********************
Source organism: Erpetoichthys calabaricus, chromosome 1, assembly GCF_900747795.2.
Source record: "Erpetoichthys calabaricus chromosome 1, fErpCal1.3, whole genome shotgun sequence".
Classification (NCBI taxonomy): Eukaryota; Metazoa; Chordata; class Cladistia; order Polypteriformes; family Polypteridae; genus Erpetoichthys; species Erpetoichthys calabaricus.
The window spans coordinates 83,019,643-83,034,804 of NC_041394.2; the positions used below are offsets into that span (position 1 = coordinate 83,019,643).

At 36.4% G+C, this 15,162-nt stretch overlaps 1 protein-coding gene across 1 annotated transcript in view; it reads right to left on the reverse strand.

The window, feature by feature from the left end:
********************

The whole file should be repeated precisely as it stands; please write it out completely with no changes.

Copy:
Source organism: Erpetoichthys calabaricus, chromosome 1, assembly GCF_900747795.2.
Source record: "Erpetoichthys calabaricus chromosome 1, fErpCal1.3, whole genome shotgun sequence".
Classification (NCBI taxonomy): Eukaryota; Metazoa; Chordata; class Cladistia; order Polypteriformes; family Polypteridae; genus Erpetoichthys; species Erpetoichthys calabaricus.
The window spans coordinates 83,019,643-83,034,804 of NC_041394.2; the positions used below are offsets into that span (position 1 = coordinate 83,019,643).

At 36.4% G+C, this 15,162-nt stretch overlaps 1 protein-coding gene across 1 annotated transcript in view; it reads right to left on the reverse strand.

The window, feature by feature from the left end: